Relating to friday’s discussion of the role of espionage in our daily lives, take a look at this article from the New York Times. It makes some useful points about the successes and limitations of electronic intelligence gathering, and lays out some consequences for foreign policy that we didn’t consider.
I urge you to read to the end and to consider the implications of the phrase “turnkey totalitarianism.”
Enjoy your weekend.
This article does a pretty good job of arguing that, while the last month may have dealt a blow to the Tea Party, the ideas that motivate its supporters aren’t going anywhere.
I wonder what you think of the author’s take on Madison and on the likelihood that the feelings that underlie the Tea Party’s animosity might actually disrupt the party system.
Let’s see what you come up with.
I strongly urge you to read this article from the philosophy blog at the New York Times. It really sets out that philosophical grounding of the two extremes of policy making in the U.S. today. Be warned though, when the author describes Nozick as a liberal, she means it in the classical sense, which is closer to what we would consider the libertarian position today.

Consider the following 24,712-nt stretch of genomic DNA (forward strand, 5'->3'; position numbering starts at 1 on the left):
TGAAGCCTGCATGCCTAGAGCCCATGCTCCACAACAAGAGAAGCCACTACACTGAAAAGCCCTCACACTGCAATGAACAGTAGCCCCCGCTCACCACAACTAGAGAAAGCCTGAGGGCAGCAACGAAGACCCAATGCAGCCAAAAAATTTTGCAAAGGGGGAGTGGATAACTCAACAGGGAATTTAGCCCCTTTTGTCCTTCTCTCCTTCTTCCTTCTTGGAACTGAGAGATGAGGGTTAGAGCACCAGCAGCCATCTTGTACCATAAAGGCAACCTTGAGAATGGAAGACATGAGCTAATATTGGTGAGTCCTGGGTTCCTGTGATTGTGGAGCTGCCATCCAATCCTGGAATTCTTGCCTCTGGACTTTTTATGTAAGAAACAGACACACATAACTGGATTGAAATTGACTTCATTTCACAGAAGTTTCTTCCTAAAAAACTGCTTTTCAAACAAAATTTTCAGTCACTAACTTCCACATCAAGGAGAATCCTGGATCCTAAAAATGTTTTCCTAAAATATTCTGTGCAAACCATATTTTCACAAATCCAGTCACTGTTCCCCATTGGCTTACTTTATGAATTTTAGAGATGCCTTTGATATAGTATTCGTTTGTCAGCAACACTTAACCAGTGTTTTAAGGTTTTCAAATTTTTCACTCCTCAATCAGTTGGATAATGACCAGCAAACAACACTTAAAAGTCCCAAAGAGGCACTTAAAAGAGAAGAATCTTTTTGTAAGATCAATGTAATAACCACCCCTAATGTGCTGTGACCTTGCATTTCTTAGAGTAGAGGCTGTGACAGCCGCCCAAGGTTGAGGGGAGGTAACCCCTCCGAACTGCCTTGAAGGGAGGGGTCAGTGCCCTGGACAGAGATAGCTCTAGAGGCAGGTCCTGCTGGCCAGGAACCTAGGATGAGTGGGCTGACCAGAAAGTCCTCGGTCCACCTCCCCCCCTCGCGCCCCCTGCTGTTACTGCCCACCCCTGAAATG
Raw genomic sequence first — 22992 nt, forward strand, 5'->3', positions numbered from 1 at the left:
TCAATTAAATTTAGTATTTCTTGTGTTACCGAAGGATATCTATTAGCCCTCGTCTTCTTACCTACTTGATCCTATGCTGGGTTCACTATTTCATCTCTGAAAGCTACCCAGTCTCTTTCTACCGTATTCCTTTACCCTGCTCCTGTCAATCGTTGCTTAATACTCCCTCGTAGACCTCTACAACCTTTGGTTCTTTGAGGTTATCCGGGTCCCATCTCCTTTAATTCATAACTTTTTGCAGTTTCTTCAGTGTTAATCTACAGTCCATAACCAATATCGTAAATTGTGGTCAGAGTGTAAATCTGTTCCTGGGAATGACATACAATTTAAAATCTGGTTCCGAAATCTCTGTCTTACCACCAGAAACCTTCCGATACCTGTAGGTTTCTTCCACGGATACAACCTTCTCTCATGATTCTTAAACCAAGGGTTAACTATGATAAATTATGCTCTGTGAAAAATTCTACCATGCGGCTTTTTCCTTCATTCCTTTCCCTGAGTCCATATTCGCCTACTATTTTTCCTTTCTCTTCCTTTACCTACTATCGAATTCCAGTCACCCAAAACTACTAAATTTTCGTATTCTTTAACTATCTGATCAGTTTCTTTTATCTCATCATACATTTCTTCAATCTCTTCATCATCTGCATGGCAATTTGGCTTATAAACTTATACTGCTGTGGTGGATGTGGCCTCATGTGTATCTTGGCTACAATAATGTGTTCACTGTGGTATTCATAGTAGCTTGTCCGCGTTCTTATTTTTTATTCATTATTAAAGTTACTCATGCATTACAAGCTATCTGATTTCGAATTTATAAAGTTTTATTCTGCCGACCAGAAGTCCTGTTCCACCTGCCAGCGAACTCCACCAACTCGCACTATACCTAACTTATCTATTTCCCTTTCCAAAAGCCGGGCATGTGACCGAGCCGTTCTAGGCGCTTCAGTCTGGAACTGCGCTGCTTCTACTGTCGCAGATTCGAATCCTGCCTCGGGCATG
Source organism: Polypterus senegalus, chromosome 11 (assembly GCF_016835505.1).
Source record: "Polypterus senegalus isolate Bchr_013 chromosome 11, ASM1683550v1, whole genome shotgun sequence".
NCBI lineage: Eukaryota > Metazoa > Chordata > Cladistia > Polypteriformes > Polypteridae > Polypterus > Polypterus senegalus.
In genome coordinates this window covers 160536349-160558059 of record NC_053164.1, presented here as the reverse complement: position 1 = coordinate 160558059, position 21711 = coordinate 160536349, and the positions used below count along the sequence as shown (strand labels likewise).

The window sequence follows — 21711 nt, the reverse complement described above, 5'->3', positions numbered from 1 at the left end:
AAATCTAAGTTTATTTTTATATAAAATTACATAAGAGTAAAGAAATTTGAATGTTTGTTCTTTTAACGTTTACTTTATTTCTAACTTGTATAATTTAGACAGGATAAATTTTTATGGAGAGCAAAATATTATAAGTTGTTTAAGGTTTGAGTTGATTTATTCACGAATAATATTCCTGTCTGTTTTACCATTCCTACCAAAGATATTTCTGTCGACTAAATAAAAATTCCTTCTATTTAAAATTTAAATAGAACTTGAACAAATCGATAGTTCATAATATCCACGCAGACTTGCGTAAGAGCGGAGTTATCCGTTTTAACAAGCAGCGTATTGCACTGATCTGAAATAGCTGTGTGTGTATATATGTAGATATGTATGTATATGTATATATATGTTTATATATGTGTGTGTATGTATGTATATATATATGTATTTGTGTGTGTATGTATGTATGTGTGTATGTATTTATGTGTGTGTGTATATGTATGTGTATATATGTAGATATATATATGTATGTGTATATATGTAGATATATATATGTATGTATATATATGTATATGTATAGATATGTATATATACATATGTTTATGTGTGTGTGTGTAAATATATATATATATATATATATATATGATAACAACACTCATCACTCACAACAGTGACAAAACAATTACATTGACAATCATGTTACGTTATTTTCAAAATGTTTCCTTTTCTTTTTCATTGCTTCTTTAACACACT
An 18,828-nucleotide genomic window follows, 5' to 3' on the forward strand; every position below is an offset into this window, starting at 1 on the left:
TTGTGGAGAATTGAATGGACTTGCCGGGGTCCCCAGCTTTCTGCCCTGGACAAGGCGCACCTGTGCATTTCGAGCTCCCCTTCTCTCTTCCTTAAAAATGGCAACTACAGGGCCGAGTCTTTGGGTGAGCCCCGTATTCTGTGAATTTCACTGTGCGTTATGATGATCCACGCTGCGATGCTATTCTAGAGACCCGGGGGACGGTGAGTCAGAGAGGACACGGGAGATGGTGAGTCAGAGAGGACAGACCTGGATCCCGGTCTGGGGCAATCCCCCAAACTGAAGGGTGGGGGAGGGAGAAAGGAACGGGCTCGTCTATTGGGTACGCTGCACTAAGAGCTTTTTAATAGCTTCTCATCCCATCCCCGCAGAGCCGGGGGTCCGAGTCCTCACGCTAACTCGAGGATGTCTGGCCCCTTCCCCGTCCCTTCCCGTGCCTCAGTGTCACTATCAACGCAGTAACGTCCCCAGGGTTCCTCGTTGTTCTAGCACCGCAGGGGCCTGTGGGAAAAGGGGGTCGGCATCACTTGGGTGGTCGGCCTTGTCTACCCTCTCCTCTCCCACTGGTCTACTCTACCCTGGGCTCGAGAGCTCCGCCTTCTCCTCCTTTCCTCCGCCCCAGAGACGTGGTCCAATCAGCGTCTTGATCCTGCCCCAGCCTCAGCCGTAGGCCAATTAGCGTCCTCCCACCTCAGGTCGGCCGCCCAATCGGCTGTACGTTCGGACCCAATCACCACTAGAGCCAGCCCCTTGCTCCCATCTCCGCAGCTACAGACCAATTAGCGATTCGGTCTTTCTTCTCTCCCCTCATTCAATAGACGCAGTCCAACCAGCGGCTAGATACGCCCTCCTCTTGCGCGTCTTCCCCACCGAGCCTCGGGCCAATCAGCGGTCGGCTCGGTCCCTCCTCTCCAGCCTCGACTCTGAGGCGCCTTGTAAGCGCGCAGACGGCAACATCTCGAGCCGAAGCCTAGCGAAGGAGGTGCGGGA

Please, please think about this when you cast your policy arguments in moral terms.
So this week we were supposed to debate the merits and demerits of pork barrel spending, or, as it has come to be known in more genteel phrasing, earmarking. We didn’t have the debate, largely because the issue, which was relevant when I began teaching government, has become much less so since the House in 2011 “banned” the use of earmarks.
Another reason why I’ve given up on this classroom activity is that the subject just doesn’t make for good debate for the simple reason that the arguments for pork are based on an insider’s view of the legislative process, and the arguments against it are largely cries of outrage at the “frivolous” things that “corrupt” politicians spend our “hard-earned tax dollars” on. (Sorry for the scare quotes, but I don’t have a better way to indicated cliches).
I thought that the issue of pork was pretty much dead, but the government dysfunction epitomized by last week’s shutdown and debt ceiling debacle has brought pork back into the spotlight. (or perhaps heat-lamp? Ok, I’ll stop).
So, for your reading pleasure are two articles that argue in favor of rolling out the pork barrel once again. The first is from 1998, so most of the cast of characters will be unfamiliar to many readers. Remember this when you read about President Clinton and his healthcare plan. The second is from yesterday, and references pork as a way to avoid future government shutdowns.
Read them and let me know what you think. Is it reasonable to expect lawmakers to bring back earmarks in this age of radical deficit cutting?
Ok, so the title is a bit of a joke, since it’s getting increasingly difficult to try to teach how the government is supposed to work when it so clearly isn’t working. But on the positive side, the current conflict between the executive and legislative branches (or, if you prefer the media shorthand, between the President and House Republicans) is providing many, MANY articles about some of the more arcane aspects of congressional procedure.